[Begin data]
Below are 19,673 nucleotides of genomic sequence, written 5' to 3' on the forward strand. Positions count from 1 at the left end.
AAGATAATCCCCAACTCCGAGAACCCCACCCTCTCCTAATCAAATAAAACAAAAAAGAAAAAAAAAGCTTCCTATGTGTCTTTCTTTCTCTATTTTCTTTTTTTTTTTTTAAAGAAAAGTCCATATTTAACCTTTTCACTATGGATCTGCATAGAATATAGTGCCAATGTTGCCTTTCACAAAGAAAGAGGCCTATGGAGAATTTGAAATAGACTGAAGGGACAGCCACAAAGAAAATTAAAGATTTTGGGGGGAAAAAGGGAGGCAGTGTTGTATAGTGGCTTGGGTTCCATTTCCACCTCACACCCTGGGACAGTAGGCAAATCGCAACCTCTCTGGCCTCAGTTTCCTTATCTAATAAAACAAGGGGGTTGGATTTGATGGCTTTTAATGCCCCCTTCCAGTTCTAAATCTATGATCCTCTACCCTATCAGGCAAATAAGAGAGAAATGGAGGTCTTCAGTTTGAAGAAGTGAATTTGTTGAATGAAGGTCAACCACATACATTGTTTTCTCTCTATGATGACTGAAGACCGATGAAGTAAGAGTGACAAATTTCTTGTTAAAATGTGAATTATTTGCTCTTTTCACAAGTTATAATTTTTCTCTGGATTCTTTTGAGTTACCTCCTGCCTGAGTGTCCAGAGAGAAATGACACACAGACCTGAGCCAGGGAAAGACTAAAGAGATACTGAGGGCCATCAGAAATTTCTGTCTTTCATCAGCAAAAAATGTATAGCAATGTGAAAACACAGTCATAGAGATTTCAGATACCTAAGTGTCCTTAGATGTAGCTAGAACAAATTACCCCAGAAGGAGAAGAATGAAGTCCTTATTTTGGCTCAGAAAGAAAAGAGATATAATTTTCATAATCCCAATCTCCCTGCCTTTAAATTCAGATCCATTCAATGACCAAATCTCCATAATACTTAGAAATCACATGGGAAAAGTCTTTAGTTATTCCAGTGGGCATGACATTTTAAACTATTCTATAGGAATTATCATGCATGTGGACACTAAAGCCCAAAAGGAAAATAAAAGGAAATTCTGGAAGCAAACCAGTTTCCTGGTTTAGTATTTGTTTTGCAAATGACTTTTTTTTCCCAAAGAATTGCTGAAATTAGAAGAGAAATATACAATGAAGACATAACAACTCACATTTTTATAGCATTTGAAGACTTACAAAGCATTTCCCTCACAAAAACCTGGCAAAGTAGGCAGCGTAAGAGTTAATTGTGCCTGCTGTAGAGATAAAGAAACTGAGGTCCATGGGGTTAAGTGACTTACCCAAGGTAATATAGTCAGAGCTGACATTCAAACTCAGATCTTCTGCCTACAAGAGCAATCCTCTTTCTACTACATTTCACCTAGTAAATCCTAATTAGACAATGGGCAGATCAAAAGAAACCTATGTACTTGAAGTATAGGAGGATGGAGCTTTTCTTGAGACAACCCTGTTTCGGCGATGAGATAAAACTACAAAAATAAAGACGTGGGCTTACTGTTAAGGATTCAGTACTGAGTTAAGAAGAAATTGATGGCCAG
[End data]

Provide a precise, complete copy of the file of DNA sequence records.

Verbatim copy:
Below are 19,673 nucleotides of genomic sequence, written 5' to 3' on the forward strand. Positions count from 1 at the left end.
AAGATAATCCCCAACTCCGAGAACCCCACCCTCTCCTAATCAAATAAAACAAAAAAGAAAAAAAAAGCTTCCTATGTGTCTTTCTTTCTCTATTTTCTTTTTTTTTTTTTAAAGAAAAGTCCATATTTAACCTTTTCACTATGGATCTGCATAGAATATAGTGCCAATGTTGCCTTTCACAAAGAAAGAGGCCTATGGAGAATTTGAAATAGACTGAAGGGACAGCCACAAAGAAAATTAAAGATTTTGGGGGGAAAAAGGGAGGCAGTGTTGTATAGTGGCTTGGGTTCCATTTCCACCTCACACCCTGGGACAGTAGGCAAATCGCAACCTCTCTGGCCTCAGTTTCCTTATCTAATAAAACAAGGGGGTTGGATTTGATGGCTTTTAATGCCCCCTTCCAGTTCTAAATCTATGATCCTCTACCCTATCAGGCAAATAAGAGAGAAATGGAGGTCTTCAGTTTGAAGAAGTGAATTTGTTGAATGAAGGTCAACCACATACATTGTTTTCTCTCTATGATGACTGAAGACCGATGAAGTAAGAGTGACAAATTTCTTGTTAAAATGTGAATTATTTGCTCTTTTCACAAGTTATAATTTTTCTCTGGATTCTTTTGAGTTACCTCCTGCCTGAGTGTCCAGAGAGAAATGACACACAGACCTGAGCCAGGGAAAGACTAAAGAGATACTGAGGGCCATCAGAAATTTCTGTCTTTCATCAGCAAAAAATGTATAGCAATGTGAAAACACAGTCATAGAGATTTCAGATACCTAAGTGTCCTTAGATGTAGCTAGAACAAATTACCCCAGAAGGAGAAGAATGAAGTCCTTATTTTGGCTCAGAAAGAAAAGAGATATAATTTTCATAATCCCAATCTCCCTGCCTTTAAATTCAGATCCATTCAATGACCAAATCTCCATAATACTTAGAAATCACATGGGAAAAGTCTTTAGTTATTCCAGTGGGCATGACATTTTAAACTATTCTATAGGAATTATCATGCATGTGGACACTAAAGCCCAAAAGGAAAATAAAAGGAAATTCTGGAAGCAAACCAGTTTCCTGGTTTAGTATTTGTTTTGCAAATGACTTTTTTTTCCCAAAGAATTGCTGAAATTAGAAGAGAAATATACAATGAAGACATAACAACTCACATTTTTATAGCATTTGAAGACTTACAAAGCATTTCCCTCACAAAAACCTGGCAAAGTAGGCAGCGTAAGAGTTAATTGTGCCTGCTGTAGAGATAAAGAAACTGAGGTCCATGGGGTTAAGTGACTTACCCAAGGTAATATAGTCAGAGCTGACATTCAAACTCAGATCTTCTGCCTACAAGAGCAATCCTCTTTCTACTACATTTCACCTAGTAAATCCTAATTAGACAATGGGCAGATCAAAAGAAACCTATGTACTTGAAGTATAGGAGGATGGAGCTTTTCTTGAGACAACCCTGTTTCGGCGATGAGATAAAACTACAAAAATAAAGACGTGGGCTTACTGTTAAGGATTCAGTACTGAGTTAAGAAGAAATTGATGGCCAG